July 27, 2011 at 5:58 am | Report abuse |
  9. HeeHawGoat

    SSDD!!! It's time to leave this place and go for self!!!

    July 27, 2011 at 6:06 am | Report abuse |
  10. Kevin

    "students must be continuously enrolled at McGehee High School the last two semesters without transferring during this time to be considered in class ranking or eligible for valedictorian or salutatorian status."

    That doesn't mean taking a semester off to have your baby. It doesn't mean taking the semester off to attend the district's "alternative school" and still earn credit while you have your baby. It means CONTINUOUSLY ENROLLED AT McGehee High School.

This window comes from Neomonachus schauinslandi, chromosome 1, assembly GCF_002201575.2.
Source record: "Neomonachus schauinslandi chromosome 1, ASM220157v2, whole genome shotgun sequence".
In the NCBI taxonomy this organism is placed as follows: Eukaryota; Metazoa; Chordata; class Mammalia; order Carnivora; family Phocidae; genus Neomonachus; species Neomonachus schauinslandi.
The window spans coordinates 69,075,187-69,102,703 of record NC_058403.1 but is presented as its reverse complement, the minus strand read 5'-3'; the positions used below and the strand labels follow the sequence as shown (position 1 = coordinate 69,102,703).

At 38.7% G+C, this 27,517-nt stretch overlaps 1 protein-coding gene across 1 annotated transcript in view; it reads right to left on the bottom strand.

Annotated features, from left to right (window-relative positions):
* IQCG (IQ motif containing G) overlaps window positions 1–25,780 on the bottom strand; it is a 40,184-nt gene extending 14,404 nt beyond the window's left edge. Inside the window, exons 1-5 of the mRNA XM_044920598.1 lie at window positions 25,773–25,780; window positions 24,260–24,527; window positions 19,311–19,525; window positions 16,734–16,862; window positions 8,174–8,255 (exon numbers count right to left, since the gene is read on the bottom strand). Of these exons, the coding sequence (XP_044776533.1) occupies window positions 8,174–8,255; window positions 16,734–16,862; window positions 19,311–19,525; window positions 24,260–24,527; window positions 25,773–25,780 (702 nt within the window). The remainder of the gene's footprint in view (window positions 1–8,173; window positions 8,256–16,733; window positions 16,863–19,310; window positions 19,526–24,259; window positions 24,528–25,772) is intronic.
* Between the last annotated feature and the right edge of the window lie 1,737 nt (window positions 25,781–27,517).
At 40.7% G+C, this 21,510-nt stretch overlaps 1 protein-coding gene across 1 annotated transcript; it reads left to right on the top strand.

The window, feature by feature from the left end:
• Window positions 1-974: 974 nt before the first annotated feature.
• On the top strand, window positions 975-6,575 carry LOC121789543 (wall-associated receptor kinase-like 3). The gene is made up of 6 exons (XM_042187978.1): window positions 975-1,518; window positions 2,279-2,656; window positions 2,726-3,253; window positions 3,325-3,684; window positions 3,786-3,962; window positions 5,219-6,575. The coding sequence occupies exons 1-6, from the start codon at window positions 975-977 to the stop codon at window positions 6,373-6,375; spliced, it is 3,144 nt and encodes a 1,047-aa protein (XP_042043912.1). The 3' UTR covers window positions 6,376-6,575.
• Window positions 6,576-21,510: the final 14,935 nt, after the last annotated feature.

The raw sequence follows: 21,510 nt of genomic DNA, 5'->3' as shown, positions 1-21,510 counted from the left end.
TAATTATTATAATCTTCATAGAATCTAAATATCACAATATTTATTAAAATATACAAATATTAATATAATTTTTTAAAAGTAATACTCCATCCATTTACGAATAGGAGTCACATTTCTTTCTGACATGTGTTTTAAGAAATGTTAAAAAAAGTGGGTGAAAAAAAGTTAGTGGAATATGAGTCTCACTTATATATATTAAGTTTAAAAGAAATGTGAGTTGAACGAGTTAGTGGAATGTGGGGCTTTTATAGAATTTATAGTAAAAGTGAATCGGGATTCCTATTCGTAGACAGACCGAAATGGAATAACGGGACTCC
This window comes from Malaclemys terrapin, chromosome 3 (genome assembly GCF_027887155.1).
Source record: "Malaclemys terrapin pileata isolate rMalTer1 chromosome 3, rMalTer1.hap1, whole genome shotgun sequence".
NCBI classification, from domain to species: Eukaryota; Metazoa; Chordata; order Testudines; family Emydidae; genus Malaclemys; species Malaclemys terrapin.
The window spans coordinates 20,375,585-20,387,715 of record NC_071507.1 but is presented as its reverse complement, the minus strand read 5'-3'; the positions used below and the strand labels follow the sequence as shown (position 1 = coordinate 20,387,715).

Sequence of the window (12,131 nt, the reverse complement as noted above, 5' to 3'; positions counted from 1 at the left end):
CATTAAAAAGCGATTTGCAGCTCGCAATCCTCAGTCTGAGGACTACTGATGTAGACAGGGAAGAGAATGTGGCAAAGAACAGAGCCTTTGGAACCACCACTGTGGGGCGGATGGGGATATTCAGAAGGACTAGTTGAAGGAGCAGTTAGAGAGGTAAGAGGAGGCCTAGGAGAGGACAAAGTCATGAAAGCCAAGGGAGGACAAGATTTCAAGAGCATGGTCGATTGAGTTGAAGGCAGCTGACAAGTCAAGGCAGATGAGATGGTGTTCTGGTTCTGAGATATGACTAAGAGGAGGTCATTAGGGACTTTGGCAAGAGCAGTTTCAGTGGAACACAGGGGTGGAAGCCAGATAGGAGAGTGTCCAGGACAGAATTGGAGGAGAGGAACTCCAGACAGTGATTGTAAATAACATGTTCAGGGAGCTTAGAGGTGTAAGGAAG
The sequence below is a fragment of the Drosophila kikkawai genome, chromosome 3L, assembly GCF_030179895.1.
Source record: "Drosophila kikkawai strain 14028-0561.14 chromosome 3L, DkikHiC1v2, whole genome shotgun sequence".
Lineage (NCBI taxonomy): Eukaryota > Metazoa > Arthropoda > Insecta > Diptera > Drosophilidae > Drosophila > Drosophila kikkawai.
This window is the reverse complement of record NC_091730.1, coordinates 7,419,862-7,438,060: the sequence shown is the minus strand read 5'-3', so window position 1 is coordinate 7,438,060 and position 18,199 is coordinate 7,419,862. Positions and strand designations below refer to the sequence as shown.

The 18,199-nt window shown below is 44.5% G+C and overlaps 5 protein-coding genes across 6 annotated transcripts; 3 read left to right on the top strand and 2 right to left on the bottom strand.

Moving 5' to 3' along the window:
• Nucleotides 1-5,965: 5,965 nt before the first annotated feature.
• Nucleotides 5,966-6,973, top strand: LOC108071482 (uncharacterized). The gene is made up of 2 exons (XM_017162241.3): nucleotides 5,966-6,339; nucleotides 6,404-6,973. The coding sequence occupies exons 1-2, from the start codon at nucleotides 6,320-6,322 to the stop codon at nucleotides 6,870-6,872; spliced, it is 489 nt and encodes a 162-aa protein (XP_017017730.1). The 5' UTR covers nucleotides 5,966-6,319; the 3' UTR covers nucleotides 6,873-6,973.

July 27, 2011 at 6:15 am | Report abuse |
  11. canadafirstaid

    I was our class valedictorian when I finally completed high school in Canada in 1966! Today I joke 'I could not spell valedictorian – but, I is one now'!! Seriously, I repeated my last year of HS – due to several reasons, but finally graduated with (this is important, folks) NOT the best grades in the class. My mentor, teacher saw how I did work hard and "did not quit" – so, I was asked to be the valedictorian. I see co-valedictorian as an answer to this situation and way in on the side of the principal. Finally, I've travelled thru. Arkansas many times and love the people and country side . . . . get over it folks – there's a lot more serious matters to solve besides this minor issue. CRA

    July 27, 2011 at 6:16 am | Report abuse |
    • CanAm